4. A. H. Segerer, S. Burggraf, G. Fiala et al., “Life in hot springs and hydrothermal vents,” Origins of Life and Evolution of the Biosphere, vol. 23, no. 1, pp. 77–90, 1993. View at: Publisher Site | Google Scholar
  5. T. J. G. Ettema, W. M. de Vos, and J. van der Oost, “Discovering novel biology by in silico archaeology,” Nature Reviews Microbiology, vol. 3, no. 11, pp. 859–869, 2005. View at: Publisher Site | Google Scholar
  6. K. S. Makarova and E. V. Koonin, “Comparative genomics of archaea: how much have we learned in six years, and what's next?” Genome Biology, vol. 4, no. 8, article 115, 2003. View at: Publisher Site | Google Scholar
  7. S. J. J. Brouns, J. Walther, A. P. L. Snijders et al., “Identification of the missing links in prokaryotic pentose oxidation pathways: evidence for enzyme recruitment,” Journal of Biological Chemistry, vol. 281, no. 37, pp. 27378–27388, 2006. View at: Publisher Site | Google Scholar
  8. C. Cambillau and J. M. Claverie, “Structural and genomic correlates of hyperthermostability,” Journal of Biological Chemistry, vol. 275, no. 42, pp. 32383–32386, 2000. View at: Google Scholar
  9. S. Koutsopoulos, J. Van Der Oost, and W. Norde, “Kinetically controlled refolding of a heat-denatured hyperthermostable protein,” FEBS Journal, vol. 274, no. 22, pp. 5915–5923, 2007. View at: Publisher Site | Google Scholar
  10. S. Kumar and R. Nussinov, “How do thermophilic proteins deal with heat?” Cellular and Molecular Life Sciences, vol. 58, no. 9, pp. 1216–1233, 2001. View at: Google Scholar
  11. M. C. Rivera and J. A. Lake, “The ring of life provides evidence for a genome fusion origin of eukaryotes,” Nature, vol. 431, no. 7005, pp. 152–155, 2004. View at: Publisher Site | Google Scholar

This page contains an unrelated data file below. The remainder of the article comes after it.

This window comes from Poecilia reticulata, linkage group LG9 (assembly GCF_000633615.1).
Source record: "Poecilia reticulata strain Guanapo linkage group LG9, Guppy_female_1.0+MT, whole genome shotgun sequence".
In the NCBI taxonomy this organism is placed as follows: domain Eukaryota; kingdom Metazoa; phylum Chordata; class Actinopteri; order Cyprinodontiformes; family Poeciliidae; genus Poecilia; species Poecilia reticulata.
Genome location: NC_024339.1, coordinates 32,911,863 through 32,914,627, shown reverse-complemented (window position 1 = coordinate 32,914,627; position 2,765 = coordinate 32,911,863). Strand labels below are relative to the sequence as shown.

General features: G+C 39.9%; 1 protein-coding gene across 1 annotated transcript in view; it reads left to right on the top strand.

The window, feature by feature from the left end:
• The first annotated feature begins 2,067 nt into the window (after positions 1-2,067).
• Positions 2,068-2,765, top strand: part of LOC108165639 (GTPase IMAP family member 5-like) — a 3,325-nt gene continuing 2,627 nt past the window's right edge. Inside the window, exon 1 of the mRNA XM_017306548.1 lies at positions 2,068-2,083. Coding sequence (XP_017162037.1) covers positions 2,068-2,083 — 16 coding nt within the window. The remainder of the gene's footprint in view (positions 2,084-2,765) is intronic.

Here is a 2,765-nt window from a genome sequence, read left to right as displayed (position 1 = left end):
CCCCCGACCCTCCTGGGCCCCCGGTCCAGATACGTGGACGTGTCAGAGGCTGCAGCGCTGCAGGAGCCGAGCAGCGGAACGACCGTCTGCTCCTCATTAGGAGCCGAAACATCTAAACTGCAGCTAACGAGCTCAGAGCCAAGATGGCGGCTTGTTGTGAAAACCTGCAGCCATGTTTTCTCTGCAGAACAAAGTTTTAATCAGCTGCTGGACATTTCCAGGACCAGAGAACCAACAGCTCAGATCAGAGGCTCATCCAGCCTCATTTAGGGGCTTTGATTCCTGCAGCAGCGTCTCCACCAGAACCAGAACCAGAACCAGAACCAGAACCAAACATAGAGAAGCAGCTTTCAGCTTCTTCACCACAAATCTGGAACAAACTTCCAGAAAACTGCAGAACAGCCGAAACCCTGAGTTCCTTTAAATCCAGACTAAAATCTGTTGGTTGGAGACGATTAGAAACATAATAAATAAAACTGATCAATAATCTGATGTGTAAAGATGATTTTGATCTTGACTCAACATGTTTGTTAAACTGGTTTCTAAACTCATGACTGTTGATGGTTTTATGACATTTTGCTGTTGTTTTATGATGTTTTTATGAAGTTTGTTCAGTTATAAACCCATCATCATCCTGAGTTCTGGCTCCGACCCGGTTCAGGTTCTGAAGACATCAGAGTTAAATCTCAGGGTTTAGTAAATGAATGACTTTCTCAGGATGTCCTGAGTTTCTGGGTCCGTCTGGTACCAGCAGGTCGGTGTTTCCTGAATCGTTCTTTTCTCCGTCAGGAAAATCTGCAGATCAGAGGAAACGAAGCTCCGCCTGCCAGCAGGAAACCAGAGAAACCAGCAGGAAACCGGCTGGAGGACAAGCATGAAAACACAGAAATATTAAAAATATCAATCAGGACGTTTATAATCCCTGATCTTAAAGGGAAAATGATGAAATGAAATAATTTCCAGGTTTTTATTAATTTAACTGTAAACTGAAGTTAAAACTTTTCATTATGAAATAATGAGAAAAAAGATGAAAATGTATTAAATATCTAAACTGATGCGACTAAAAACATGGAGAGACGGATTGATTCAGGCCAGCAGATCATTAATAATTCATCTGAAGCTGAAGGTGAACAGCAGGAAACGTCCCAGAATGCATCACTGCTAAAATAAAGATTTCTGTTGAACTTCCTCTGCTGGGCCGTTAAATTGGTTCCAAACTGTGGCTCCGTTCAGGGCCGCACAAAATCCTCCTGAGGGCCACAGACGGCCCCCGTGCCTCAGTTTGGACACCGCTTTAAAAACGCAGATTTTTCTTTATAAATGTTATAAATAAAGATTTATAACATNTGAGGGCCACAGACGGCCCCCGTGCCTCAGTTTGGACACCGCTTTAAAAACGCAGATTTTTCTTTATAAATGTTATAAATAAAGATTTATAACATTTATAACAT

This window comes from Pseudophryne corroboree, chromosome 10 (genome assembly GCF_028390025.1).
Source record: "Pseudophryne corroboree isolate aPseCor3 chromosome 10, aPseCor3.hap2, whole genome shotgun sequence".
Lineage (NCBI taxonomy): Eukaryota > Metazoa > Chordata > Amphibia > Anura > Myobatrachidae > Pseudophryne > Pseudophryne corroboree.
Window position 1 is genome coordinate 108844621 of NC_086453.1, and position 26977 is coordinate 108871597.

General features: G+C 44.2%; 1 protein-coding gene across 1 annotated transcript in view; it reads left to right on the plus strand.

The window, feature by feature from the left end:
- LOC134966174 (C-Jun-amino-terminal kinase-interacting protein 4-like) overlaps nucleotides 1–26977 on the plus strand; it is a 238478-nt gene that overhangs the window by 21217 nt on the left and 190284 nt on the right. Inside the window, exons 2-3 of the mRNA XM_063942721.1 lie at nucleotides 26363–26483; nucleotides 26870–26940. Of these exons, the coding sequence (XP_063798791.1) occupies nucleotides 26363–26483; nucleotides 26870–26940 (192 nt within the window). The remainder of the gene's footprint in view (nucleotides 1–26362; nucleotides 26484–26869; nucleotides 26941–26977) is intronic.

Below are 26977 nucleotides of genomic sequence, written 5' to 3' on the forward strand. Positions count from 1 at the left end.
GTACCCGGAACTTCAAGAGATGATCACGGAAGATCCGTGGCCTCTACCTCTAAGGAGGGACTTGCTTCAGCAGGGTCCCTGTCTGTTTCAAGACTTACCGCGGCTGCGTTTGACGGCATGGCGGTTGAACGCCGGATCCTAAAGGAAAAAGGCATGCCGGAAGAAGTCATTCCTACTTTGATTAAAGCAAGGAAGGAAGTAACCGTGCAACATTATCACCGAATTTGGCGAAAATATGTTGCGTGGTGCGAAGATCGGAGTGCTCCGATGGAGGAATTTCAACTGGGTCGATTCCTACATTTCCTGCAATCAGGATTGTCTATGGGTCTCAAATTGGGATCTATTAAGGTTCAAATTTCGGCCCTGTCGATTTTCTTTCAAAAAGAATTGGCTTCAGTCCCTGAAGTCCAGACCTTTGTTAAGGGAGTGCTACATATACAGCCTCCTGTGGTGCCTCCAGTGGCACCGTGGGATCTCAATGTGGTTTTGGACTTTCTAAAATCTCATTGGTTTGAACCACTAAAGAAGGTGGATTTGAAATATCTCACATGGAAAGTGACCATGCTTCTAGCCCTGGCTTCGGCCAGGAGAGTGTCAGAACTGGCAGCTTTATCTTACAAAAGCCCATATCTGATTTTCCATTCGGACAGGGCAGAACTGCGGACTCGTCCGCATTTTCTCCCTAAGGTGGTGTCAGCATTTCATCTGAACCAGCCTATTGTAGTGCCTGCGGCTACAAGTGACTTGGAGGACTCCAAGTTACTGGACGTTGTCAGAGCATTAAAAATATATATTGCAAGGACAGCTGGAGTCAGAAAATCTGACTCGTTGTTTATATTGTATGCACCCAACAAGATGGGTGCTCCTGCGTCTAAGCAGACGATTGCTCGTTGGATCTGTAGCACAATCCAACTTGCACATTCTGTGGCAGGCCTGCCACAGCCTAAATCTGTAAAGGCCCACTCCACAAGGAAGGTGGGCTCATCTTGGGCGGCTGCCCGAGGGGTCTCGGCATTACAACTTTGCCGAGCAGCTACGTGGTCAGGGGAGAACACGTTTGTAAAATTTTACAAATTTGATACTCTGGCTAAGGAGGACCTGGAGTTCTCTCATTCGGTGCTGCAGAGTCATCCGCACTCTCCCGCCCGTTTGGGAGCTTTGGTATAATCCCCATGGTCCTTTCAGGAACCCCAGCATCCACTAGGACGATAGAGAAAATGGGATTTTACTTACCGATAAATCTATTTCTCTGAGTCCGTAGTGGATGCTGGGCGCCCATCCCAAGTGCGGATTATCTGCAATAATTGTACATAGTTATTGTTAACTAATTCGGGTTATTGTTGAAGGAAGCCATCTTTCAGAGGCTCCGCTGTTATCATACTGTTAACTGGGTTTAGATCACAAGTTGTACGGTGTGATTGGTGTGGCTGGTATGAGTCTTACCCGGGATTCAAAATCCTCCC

12. C. J. Bult, O. White, G. J. Olsen et al., “Complete genome sequence of the Methanogenic archaeon, Methanococcus jannaschii,” Science, vol. 273, no. 5278, pp. 1058–1073, 1996. View at: Google Scholar
  13. K. E. Nelson, R. A. Clayton, S. R. Gill et al., “Evidence for lateral gene transfer between archaea and bacteria from genome sequence of Thermotoga maritima,” Nature, vol. 399, no. 6734, pp. 323–329, 1999. View at: Publisher Site | Google Scholar
  14. E. V. Koonin, Y. I. Wolf, and L. Aravind, “Prediction of the archeal exosome and its connections with the proteasome and the translation and transcription machineries by a comparative-genomic approach,” Genome Research, vol. 11, no. 2, pp. 240–252, 2001. View at: Publisher Site | Google Scholar
  15. T. Ettema, J. Van der Oost, and M. Huynen, “Modularity in the gain and loss of genes: applications for function prediction,” Trends in Genetics, vol. 17, no. 9, pp. 485–487, 2001. View at: Publisher Site | Google Scholar
  16. T. Frickey and A. N. Lupas, “PhyloGenie: automated phylome generation and analysis,” Nucleic Acids Research, vol. 32, no. 17, pp. 5231–5238, 2004. View at: Publisher Site | Google Scholar
  17. A. Ruepp, W. Graml, M. L. Santos-Martinez et al., “The genome sequence of the thermoacidophilic scavenger Thermoplasma acidophilum,” Nature, vol. 407, no. 6803, pp. 508–513, 2000. View at: Publisher Site | Google Scholar
  18. T. Doerks, C. von Mering, and P. Bork, “Functional clues for hypothetical proteins based on genomic context analysis in prokaryotes,” Nucleic Acids Research, vol. 32, no. 21, pp. 6321–6326, 2004. View at: Publisher Site | Google Scholar